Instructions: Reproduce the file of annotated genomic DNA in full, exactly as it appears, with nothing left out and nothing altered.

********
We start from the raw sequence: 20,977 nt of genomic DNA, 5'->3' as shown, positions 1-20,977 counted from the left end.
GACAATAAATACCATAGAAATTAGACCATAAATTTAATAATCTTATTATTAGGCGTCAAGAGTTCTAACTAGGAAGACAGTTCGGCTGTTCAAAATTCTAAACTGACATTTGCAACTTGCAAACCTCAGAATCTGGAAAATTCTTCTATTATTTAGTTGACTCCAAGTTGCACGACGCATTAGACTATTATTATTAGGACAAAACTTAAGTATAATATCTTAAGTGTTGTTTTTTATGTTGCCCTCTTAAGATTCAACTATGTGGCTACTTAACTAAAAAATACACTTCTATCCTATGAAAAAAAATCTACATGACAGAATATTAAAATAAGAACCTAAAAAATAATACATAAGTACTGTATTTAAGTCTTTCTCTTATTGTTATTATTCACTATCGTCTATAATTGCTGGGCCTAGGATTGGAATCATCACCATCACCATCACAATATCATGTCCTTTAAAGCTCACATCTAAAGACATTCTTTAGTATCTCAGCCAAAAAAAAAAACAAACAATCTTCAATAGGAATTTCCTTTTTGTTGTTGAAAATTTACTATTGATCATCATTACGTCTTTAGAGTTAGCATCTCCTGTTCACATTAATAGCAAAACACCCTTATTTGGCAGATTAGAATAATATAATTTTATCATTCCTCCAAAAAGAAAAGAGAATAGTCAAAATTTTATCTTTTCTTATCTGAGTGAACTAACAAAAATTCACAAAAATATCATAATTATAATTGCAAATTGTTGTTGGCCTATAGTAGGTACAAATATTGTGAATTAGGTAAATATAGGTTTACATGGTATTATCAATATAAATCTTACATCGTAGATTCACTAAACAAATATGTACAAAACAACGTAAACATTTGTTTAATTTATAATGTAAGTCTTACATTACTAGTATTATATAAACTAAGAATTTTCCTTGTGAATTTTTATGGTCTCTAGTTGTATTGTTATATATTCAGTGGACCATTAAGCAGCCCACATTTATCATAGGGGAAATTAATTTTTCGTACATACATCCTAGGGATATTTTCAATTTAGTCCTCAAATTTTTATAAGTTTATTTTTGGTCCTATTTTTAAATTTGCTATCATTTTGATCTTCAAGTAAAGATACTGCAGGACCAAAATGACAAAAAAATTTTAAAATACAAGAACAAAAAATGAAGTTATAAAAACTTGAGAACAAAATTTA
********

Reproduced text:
We start from the raw sequence: 20,977 nt of genomic DNA, 5'->3' as shown, positions 1-20,977 counted from the left end.
GACAATAAATACCATAGAAATTAGACCATAAATTTAATAATCTTATTATTAGGCGTCAAGAGTTCTAACTAGGAAGACAGTTCGGCTGTTCAAAATTCTAAACTGACATTTGCAACTTGCAAACCTCAGAATCTGGAAAATTCTTCTATTATTTAGTTGACTCCAAGTTGCACGACGCATTAGACTATTATTATTAGGACAAAACTTAAGTATAATATCTTAAGTGTTGTTTTTTATGTTGCCCTCTTAAGATTCAACTATGTGGCTACTTAACTAAAAAATACACTTCTATCCTATGAAAAAAAATCTACATGACAGAATATTAAAATAAGAACCTAAAAAATAATACATAAGTACTGTATTTAAGTCTTTCTCTTATTGTTATTATTCACTATCGTCTATAATTGCTGGGCCTAGGATTGGAATCATCACCATCACCATCACAATATCATGTCCTTTAAAGCTCACATCTAAAGACATTCTTTAGTATCTCAGCCAAAAAAAAAAACAAACAATCTTCAATAGGAATTTCCTTTTTGTTGTTGAAAATTTACTATTGATCATCATTACGTCTTTAGAGTTAGCATCTCCTGTTCACATTAATAGCAAAACACCCTTATTTGGCAGATTAGAATAATATAATTTTATCATTCCTCCAAAAAGAAAAGAGAATAGTCAAAATTTTATCTTTTCTTATCTGAGTGAACTAACAAAAATTCACAAAAATATCATAATTATAATTGCAAATTGTTGTTGGCCTATAGTAGGTACAAATATTGTGAATTAGGTAAATATAGGTTTACATGGTATTATCAATATAAATCTTACATCGTAGATTCACTAAACAAATATGTACAAAACAACGTAAACATTTGTTTAATTTATAATGTAAGTCTTACATTACTAGTATTATATAAACTAAGAATTTTCCTTGTGAATTTTTATGGTCTCTAGTTGTATTGTTATATATTCAGTGGACCATTAAGCAGCCCACATTTATCATAGGGGAAATTAATTTTTCGTACATACATCCTAGGGATATTTTCAATTTAGTCCTCAAATTTTTATAAGTTTATTTTTGGTCCTATTTTTAAATTTGCTATCATTTTGATCTTCAAGTAAAGATACTGCAGGACCAAAATGACAAAAAAATTTTAAAATACAAGAACAAAAAATGAAGTTATAAAAACTTGAGAACAAAATTTA